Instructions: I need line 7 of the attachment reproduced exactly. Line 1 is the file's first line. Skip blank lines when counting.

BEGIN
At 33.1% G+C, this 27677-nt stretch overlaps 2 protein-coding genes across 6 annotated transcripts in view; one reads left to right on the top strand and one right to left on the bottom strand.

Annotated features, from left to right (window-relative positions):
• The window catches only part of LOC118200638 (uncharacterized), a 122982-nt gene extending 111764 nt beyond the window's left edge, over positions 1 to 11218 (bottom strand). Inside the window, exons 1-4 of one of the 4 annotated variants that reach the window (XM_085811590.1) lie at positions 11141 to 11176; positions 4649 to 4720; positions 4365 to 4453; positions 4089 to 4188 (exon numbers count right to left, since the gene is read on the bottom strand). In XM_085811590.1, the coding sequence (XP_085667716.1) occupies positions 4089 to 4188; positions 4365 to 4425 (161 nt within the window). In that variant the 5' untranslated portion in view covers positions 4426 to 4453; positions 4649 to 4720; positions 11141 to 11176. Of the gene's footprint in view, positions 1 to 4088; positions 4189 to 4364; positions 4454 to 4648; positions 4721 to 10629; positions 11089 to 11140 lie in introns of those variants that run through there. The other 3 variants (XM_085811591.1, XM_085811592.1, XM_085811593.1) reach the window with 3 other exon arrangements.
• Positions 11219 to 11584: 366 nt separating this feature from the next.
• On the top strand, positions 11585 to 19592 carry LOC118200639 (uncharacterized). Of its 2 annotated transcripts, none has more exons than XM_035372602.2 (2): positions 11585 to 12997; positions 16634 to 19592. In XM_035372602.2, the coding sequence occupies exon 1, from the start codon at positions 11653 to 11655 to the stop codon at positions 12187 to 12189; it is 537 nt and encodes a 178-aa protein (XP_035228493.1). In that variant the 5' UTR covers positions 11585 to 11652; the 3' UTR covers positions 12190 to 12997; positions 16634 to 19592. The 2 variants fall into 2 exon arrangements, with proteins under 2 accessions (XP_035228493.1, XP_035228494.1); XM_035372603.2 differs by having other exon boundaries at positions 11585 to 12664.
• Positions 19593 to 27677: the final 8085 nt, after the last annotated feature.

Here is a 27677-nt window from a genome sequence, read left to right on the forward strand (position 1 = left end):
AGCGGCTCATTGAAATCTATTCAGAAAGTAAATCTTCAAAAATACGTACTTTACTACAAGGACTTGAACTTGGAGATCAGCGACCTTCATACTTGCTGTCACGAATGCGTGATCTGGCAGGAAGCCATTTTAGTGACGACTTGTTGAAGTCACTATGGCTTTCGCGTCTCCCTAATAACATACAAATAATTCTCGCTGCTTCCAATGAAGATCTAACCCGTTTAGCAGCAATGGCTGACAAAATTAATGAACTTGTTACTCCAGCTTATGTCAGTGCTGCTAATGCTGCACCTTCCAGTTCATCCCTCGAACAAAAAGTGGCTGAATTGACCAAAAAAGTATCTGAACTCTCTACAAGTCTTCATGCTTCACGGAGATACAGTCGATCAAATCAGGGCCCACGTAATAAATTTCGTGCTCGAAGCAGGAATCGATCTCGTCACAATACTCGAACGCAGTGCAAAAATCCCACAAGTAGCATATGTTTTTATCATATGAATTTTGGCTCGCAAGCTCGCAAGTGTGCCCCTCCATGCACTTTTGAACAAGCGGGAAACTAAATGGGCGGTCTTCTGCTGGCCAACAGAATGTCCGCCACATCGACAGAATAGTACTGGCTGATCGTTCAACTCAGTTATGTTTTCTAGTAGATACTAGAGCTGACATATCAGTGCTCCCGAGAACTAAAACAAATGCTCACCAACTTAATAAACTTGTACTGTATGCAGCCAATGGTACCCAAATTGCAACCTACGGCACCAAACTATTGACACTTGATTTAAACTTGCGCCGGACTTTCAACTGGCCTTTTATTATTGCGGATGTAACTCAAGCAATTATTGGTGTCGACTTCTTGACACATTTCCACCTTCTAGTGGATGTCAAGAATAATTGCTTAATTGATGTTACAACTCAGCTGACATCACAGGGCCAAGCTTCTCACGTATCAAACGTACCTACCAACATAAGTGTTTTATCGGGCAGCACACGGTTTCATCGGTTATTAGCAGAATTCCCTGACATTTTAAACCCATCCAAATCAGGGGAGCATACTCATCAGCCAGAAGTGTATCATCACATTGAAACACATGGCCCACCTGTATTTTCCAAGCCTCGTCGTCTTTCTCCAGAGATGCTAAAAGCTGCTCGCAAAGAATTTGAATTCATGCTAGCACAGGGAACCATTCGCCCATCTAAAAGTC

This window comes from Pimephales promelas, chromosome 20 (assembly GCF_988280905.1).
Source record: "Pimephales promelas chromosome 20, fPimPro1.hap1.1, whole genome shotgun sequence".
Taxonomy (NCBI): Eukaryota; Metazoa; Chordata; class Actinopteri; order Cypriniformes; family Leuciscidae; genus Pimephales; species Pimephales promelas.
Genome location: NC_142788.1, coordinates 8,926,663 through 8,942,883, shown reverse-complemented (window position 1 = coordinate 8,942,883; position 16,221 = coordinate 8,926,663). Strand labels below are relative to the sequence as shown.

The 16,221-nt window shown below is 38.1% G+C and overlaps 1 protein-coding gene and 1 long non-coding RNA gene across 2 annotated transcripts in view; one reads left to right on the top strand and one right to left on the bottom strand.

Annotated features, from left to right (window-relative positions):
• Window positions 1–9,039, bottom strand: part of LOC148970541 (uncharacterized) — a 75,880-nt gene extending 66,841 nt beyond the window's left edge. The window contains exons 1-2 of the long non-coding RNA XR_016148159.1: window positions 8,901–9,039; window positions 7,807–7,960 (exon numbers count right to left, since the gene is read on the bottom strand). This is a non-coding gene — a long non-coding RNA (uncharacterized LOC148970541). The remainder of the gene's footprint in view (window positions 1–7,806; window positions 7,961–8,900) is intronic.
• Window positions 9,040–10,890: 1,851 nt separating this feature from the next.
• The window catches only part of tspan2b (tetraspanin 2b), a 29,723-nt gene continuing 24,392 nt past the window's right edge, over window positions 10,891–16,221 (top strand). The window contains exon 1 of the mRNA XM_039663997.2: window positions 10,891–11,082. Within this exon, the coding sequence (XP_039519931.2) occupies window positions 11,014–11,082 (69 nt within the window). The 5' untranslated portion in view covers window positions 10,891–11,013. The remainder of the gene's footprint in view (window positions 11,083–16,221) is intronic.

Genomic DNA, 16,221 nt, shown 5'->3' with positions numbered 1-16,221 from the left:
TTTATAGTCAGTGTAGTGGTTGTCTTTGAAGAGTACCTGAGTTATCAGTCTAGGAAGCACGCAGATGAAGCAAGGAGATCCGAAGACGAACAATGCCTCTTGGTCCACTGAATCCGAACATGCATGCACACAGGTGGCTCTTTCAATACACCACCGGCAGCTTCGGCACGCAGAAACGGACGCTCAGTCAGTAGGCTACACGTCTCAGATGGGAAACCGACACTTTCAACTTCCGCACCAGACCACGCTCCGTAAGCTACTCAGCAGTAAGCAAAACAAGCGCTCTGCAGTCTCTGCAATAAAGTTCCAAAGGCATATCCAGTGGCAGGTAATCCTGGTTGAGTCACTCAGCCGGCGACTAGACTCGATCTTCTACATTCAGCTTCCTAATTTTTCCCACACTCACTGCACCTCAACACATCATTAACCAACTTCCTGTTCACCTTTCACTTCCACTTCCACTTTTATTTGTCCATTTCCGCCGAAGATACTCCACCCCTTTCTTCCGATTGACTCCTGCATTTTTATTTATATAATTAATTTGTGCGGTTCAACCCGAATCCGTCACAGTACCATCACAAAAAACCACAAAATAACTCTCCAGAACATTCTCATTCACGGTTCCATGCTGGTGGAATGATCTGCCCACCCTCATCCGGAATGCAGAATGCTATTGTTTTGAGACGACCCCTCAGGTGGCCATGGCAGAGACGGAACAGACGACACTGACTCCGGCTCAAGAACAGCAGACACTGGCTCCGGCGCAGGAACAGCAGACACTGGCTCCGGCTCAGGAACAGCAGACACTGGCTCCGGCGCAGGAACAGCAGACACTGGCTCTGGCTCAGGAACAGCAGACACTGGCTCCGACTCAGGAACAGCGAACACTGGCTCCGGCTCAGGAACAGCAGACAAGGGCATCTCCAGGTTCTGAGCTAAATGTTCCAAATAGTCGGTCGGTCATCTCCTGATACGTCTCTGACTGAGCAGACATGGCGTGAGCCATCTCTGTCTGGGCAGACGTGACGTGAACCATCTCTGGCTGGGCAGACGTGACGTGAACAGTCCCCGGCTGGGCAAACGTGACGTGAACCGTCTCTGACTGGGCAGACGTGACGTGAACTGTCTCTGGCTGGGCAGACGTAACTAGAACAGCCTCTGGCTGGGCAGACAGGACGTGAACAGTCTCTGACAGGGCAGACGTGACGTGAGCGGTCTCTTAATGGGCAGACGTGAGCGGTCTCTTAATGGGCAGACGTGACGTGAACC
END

Here is a 27677-nt window from a genome sequence, read left to right on the forward strand (position 1 = left end):